CARLSBAD — Residents of Rancho Carlsbad turned out in force once again to ask the city to make sure an update to its storm-water drainage plan included protection for their community.
Some residents said they were relieved a storm-water basin was still on the list of projects when staff presented for approval a list of citywide drainage projects, cost estimates and financing.
After months of reviewing, City Council unanimously adopted Nov. 4 revisions to the citywide Drainage Master Plan, originally approved in 1994.
The citywide Drainage Master Plan gives guidelines to developers on how to handle storm-water runoff for new housing projects built by developers in the area.
The homeowners had asked the city to pay for the basin and not to wait for the builder.
Although the storm-water basin requested by the homeowners remains in the plan, residents said without concrete financing to guarantee it will be built, and without plans for the relocation of their community storage area, they can feel only some relief.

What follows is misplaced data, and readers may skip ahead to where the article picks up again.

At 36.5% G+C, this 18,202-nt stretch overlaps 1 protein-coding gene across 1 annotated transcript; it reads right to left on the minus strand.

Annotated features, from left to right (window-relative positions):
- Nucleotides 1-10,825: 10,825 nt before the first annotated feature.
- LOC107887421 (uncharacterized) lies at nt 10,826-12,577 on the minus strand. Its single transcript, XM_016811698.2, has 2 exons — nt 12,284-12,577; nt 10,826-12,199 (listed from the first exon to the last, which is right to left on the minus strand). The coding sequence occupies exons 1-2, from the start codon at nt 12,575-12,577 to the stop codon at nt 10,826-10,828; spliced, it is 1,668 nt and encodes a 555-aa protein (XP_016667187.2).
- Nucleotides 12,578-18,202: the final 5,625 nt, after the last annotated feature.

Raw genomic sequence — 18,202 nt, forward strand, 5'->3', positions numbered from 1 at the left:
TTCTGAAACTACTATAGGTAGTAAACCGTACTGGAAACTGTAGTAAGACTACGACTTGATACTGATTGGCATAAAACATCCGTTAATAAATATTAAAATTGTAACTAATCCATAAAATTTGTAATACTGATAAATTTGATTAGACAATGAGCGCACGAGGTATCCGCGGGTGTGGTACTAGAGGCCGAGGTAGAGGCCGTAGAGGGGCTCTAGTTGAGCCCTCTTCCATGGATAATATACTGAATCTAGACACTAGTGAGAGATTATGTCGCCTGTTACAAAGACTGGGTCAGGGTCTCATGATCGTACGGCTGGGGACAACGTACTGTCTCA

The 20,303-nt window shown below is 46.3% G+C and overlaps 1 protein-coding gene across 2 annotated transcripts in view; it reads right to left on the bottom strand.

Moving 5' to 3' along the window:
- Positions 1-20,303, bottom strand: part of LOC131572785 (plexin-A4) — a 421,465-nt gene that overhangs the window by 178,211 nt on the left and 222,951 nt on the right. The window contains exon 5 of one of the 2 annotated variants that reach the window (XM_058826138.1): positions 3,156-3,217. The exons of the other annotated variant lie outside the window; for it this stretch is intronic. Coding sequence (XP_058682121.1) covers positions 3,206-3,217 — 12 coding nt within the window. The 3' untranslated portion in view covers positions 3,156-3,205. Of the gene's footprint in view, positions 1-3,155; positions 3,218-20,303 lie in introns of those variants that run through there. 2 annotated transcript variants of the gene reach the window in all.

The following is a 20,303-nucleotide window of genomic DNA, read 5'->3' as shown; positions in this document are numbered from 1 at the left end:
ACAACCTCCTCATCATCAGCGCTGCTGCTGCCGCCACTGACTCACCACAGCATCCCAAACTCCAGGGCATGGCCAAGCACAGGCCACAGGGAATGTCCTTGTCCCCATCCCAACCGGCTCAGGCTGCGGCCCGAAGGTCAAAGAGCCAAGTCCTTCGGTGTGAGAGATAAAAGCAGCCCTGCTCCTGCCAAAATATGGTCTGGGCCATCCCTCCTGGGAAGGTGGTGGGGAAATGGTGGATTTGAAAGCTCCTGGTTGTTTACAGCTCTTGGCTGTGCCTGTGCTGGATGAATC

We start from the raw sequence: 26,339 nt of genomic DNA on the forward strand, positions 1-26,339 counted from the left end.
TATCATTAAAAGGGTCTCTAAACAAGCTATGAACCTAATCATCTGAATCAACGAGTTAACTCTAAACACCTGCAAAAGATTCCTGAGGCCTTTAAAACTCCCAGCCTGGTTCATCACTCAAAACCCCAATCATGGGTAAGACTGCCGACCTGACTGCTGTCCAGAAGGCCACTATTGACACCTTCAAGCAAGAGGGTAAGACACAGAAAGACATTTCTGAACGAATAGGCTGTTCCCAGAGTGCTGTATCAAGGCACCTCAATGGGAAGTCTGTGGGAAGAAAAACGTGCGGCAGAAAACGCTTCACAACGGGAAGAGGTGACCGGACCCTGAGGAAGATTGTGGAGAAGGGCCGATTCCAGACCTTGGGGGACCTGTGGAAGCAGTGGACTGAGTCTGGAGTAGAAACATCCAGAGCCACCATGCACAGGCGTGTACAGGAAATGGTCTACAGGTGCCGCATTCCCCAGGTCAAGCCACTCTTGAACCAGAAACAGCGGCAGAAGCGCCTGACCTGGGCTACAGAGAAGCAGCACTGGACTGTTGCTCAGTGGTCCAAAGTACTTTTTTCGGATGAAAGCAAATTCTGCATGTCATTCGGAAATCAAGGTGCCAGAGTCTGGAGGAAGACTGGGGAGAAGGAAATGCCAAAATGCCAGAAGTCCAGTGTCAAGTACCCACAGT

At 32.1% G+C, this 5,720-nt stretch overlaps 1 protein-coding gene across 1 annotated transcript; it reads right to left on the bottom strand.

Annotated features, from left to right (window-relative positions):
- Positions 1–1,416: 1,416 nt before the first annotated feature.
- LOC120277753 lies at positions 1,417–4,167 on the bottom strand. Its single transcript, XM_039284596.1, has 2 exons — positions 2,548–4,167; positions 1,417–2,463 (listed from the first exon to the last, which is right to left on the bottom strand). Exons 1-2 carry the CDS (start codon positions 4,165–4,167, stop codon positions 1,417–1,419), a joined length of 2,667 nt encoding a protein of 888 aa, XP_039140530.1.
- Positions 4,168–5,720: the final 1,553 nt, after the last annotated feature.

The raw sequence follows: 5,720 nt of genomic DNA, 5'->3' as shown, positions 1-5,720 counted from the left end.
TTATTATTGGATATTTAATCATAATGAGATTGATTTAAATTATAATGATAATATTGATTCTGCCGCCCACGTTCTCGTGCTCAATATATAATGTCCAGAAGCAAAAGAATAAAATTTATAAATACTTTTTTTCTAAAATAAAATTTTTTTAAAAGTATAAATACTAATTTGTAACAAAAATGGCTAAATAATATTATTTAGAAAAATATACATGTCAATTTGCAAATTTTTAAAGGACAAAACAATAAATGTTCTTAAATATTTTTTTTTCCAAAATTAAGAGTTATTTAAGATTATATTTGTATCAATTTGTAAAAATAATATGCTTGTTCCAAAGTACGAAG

Russ Kohl, vice president of the homeowners association, said the residents are serious about the need for the additional flood control measures in their mobile home community.
Showing up to the past three City Council meetings wearing black, residents spoke their mind on behalf of the 500 plus homeowners of the Rancho Carlsbad mobile home community that sits along a golf course off El Camino Real.
The senior community is located at the intersection of two creeks, and a flood in 2005 prompted the community into action.
“The Rancho Carlsbad community has potential to be flooded,” Steve Jantz, associate engineer for the city, said. “Four detention basins are planned — three have been built, but one has not.
The installation of the storm-water collection basin, east of the community, had been on hold because the nearby housing project is on hold due to hard economic times, city officials said.
City officials had said previously that they were not sure the fourth basin was needed, since other improvements in the city’s master plan included upgrades that protected the area. However, the project remained in the master plan.